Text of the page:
The Borderline exhibition is based on the work with refugees that photographer Stefan Bremer began in his Exodus exhibition (2015). While photographing the asylum seekers, Bremer noticed that, for many people, their only link with the past was photos stored on their mobile phones of loved ones, important memories and their former homeland.
This is the background to Bremer’s Most important photo segment, where we see portraits of people and their most important pictures. Borderline’s second segment consists of horizons where the sea and sky meet. These meditative images tell of dreams, of how they come true or are shattered. The pictures allude to the fact that the sea has proved fatal for so many. The third segment comprises photographs of the Salpa Line – a series of bunkers along Finland’s eastern border during the Second World War – which evoke past wars and the events and human destinies involved in them. Built to secure the eastern frontier, this line of fortifications was never put to the test, but the Finland of that era nonetheless managed to absorb 400,000 refugees from Karelia. Indeed, Bremer asks whether today’s Finland could not show the same kind of hospitality towards the war refugees of our time?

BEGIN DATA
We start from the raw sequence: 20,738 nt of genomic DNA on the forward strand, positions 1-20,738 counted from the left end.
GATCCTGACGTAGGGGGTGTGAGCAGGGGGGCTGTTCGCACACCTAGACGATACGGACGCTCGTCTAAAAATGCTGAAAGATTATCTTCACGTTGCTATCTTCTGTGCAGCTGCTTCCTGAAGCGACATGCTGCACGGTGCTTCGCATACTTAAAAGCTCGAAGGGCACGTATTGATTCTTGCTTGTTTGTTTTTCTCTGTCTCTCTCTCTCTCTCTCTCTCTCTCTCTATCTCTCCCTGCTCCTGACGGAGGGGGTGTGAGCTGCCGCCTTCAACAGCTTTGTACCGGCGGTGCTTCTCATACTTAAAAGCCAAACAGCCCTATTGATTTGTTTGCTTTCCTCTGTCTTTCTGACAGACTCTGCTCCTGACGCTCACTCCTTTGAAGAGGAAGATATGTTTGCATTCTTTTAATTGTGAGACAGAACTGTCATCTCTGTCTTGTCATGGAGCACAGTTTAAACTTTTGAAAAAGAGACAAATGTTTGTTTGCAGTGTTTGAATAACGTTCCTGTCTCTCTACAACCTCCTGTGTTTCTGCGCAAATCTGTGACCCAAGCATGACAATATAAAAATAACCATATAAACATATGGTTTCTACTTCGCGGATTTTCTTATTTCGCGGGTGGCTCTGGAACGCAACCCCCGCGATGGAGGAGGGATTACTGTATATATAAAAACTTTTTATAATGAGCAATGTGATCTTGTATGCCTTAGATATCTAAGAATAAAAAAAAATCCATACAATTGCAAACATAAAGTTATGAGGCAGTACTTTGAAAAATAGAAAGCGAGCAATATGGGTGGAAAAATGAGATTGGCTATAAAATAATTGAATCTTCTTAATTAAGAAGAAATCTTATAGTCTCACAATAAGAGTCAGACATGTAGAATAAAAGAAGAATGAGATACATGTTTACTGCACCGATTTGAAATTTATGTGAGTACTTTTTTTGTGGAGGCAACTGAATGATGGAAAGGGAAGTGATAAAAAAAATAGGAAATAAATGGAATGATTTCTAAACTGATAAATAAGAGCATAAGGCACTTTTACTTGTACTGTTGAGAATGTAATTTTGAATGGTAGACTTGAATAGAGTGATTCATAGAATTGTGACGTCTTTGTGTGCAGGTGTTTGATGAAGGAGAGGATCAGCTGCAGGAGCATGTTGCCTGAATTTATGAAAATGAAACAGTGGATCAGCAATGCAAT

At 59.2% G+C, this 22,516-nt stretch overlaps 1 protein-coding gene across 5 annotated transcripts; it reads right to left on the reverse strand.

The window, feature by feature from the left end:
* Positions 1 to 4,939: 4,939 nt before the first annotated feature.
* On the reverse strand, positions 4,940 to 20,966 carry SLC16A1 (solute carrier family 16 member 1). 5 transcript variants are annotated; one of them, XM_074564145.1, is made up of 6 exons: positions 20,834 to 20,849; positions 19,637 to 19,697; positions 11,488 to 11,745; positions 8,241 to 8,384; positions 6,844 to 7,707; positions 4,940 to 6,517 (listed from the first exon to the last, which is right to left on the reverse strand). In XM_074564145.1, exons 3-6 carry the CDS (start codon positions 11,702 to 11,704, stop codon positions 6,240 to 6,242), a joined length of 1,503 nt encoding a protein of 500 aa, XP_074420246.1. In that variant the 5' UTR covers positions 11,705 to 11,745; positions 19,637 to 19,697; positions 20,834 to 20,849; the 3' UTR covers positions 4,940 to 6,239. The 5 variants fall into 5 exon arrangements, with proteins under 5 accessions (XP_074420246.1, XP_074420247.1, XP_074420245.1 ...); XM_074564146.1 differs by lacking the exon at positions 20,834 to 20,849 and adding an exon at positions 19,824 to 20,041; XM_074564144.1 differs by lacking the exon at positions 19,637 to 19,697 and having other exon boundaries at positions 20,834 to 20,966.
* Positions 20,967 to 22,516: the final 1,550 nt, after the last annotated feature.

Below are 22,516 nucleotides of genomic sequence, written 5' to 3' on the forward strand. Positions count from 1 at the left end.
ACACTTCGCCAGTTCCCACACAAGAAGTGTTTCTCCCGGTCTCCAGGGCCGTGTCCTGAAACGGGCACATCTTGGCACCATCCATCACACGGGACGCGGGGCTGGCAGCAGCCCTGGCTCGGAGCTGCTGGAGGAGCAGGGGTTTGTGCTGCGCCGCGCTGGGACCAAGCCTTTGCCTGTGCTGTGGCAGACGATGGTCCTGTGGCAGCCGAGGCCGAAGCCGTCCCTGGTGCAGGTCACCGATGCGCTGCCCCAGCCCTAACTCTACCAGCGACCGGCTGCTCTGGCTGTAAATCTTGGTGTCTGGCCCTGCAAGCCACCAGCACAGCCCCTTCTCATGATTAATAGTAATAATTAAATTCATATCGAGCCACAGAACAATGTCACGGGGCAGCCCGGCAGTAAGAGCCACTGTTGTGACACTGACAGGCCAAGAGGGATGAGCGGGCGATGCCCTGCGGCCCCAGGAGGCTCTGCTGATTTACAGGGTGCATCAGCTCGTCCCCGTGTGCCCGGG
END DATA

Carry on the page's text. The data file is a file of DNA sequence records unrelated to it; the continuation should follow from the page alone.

The exhibition’s second artist, Ahmed Alalousi, began collaborating with Bremer for Borderline. Alalousi’s contribution consists of photographs taken of his former home town of Mosul in 2013-14, i.e. before Isis captured the city. Displayed in the same space is Stefan Bremer’s collage, which shows Mosul today, in the aftermath of bombings and other acts of war.
In addition to the photographs, the exhibition includes texts, such as Kimmo Oksanen’s poem Strangers in 48 languages and the author Monika Fagerholm’s letter to Prime Minister Juha Sipilä concerning Finland’s current policy on refugees.
Stefan Bremer (born 1953) is one of the best-known Finnish photographers, and a fascination with people has been a hallmark of his work from the start. He studied at the School of Art and Design in 1974-80 and was a professor in 1999-2004. He has had more than a hundred solo exhibitions since 1980. Bremer’s works are in museums and private collections in Finland and abroad.
Ahmed Hasan Nadhim Alalousi (b. 1992) is an Iraqi-born photographer who was given asylum in Finland in July 2016. He has participated in various exhibitions and projects in Finland and elsewhere.
The Borderline exhibition is produced by the Pro Artibus Foundation. After Gallery Elverket, it will be shown at Porvoo Art Hall January 12 – February 19, 2017.
Further information: exhibition curator Juha-Heikki Tihinen +358-400-688458 or email firstname.lastname@example.org
During the Borderline exhibition, the Pro Artibus Foundation will be working together with refugee reception centres in Raasepori and the surrounding area. Elverket will serve as a meeting place for refugees and asylum seekers. A group of asylum seekers will be trained by the artists and act as the exhibition’s ambassadors.
Events during the exhibition:
Sunday, November 6, Culture Link – Multicultural Restaurant Day in Elverket’s grounds.
Friday, November 11, 5 p.m. Bokkalaset Literature Festival. Two Photographers – Two Viewpoints. Stefan Bremer and Ahmed Alalousi discuss refugeedom and memory in photography.